• Trigger point injections: A local anesthetic is injected into a muscle in your shoulder, neck or head to provide headache or migraine relief. They can be performed in your doctor’s office safely while you are awake. 

You may find relief from treatments such as acupuncture and other alternative therapies.

Research

Our doctors take part in research to learn more about headaches and find new treatments. This means you get access to the most up-to-date therapies. If appropriate, you may also take part in clinical trials.

Find clinical trials

Meet our team

Our experts use multiple approaches

Our headache clinic team is led by neurologists. They are specialists in treating conditions of the nerves and nervous system. Our doctors are trained to diagnose and treat all types of headaches. 

Our doctors work with other providers to provide complete care for your whole self. Integrative health providers combine Western medicine with natural medicine therapies such as acupuncture and yoga. Interventional pain specialists use injections and nerve blocks to stop and reduce pain. Pain psychologists treat the emotional aspects of chronic pain with strategies like behavioral therapy and guided imagery. Physical therapists use exercises to reduce muscle tension and build strength.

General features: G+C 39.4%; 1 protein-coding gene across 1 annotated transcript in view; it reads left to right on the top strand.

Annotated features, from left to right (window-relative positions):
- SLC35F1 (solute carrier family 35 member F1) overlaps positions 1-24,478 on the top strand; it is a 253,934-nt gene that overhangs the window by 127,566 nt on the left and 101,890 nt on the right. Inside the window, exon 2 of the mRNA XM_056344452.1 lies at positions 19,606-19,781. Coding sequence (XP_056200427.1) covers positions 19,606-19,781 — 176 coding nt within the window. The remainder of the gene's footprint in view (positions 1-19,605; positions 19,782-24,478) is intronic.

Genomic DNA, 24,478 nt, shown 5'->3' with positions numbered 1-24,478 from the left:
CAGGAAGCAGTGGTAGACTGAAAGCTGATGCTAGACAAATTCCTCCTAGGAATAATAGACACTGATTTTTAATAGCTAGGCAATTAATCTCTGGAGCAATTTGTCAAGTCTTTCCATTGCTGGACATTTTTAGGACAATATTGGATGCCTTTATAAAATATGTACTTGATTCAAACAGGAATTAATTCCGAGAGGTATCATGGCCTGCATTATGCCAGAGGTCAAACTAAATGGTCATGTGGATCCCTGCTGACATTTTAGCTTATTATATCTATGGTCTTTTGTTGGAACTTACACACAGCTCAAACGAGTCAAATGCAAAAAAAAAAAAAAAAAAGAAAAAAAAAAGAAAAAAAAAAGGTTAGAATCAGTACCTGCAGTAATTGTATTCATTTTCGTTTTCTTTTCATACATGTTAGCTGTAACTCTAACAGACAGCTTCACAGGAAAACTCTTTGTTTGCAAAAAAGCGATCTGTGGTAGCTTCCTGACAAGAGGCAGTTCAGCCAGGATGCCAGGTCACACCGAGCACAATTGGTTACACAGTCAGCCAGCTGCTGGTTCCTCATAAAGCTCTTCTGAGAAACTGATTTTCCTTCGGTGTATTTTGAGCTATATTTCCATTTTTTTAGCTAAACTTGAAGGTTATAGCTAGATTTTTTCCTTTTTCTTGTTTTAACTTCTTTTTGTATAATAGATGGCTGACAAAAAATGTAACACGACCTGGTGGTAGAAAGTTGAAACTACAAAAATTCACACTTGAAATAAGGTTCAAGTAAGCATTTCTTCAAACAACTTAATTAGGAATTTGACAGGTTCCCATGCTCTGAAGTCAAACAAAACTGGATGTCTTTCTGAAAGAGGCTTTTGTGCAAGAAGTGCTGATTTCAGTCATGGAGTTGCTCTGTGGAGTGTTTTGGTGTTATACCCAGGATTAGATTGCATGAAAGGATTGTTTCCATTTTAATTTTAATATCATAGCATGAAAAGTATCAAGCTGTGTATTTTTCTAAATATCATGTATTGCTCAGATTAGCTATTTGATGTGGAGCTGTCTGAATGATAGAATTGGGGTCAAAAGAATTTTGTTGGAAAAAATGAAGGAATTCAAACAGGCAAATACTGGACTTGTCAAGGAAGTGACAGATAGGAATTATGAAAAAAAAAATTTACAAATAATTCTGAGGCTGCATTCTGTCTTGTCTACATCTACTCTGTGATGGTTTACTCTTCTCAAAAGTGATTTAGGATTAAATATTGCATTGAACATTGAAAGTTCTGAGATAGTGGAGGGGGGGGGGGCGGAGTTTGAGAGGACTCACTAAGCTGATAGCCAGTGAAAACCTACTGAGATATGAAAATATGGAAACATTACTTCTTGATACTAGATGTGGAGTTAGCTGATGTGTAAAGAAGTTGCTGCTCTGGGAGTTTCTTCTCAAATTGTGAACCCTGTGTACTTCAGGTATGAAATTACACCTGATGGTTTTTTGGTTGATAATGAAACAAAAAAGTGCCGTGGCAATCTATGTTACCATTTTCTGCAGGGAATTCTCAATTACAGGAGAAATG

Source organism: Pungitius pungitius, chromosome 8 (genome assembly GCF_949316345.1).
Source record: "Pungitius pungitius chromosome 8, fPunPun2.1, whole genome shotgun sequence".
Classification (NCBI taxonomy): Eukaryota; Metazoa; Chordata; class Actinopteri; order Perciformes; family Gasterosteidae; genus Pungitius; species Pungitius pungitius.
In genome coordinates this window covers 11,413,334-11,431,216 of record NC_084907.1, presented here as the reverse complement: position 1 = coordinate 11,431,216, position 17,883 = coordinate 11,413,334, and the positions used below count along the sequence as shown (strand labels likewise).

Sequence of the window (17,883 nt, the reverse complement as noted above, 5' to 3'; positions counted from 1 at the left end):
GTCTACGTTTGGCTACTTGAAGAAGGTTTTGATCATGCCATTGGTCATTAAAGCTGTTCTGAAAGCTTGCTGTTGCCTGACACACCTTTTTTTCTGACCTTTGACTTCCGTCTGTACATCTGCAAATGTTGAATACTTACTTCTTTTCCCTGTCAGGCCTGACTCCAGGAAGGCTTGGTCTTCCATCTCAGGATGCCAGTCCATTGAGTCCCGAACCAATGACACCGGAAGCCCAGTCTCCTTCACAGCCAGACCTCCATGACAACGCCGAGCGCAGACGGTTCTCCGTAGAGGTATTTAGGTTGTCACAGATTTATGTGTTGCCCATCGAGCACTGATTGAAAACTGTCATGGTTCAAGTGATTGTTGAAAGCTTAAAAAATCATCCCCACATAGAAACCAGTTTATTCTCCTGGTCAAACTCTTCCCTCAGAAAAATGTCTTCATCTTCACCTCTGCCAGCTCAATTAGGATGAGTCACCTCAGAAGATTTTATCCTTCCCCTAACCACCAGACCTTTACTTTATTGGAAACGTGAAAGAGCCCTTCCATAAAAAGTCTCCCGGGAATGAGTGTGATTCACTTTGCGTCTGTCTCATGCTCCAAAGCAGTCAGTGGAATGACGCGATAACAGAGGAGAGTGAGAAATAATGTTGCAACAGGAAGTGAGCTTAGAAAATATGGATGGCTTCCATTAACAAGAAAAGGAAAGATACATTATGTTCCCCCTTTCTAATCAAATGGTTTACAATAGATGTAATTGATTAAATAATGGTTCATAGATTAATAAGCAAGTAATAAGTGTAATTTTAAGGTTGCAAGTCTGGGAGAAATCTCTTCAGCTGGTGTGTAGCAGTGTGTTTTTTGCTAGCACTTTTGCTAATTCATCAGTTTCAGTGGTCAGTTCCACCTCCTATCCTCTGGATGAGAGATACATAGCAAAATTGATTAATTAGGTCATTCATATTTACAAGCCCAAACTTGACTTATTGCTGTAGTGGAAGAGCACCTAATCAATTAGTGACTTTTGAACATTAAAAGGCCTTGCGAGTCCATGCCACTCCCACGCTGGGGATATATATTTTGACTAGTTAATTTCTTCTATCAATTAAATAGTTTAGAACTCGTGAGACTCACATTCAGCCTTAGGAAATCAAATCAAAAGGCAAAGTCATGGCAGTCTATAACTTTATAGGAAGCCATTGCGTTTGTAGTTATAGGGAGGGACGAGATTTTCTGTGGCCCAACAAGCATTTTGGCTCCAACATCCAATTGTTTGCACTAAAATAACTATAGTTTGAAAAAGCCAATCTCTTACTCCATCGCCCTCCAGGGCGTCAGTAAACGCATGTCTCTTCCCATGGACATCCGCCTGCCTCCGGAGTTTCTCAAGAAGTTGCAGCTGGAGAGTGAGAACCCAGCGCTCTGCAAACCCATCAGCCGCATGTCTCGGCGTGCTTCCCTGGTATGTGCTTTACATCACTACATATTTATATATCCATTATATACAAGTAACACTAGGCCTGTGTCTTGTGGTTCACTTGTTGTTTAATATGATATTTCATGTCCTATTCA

Patient and support services

Learn strategies and skills

Living with chronic headache pain is a challenge. Our headache management and coping group teaches strategies and skills you can use to feel better. You also get support in a safe environment. 

Learn to manage your headache pain

  • Dates: Tuesdays, 3–4:30 p.m.

  • Location: Pain Management Clinic, 1102 S. Park St., Madison, Wis.

  • Group Leader: Shilagh Mirgain, PhD

  • Cost: Covered by many health insurance programs

  • More information or to register: Call Michele Johnson at (608) 890-6464

Patient stories

Meet our patients

Trigger point injections make ‘night and day difference’ 

Madelyn Blaser and Madison Gulig started getting severe migraine headaches in their early teens. The intense headaches caused the girls to miss school and other activities. Treatment from the UW Health Headache Clinic gave the girls their lives back.

Learn more

Location

Specialty headache services close to home

The UW Health adult and pediatric headache clinics in Madison provide specialized care for all types of headaches

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  • University Hospital - Headache Clinic
    • 600 Highland Ave. / Madison, WI
    • (608) 263-5442
    • Closed now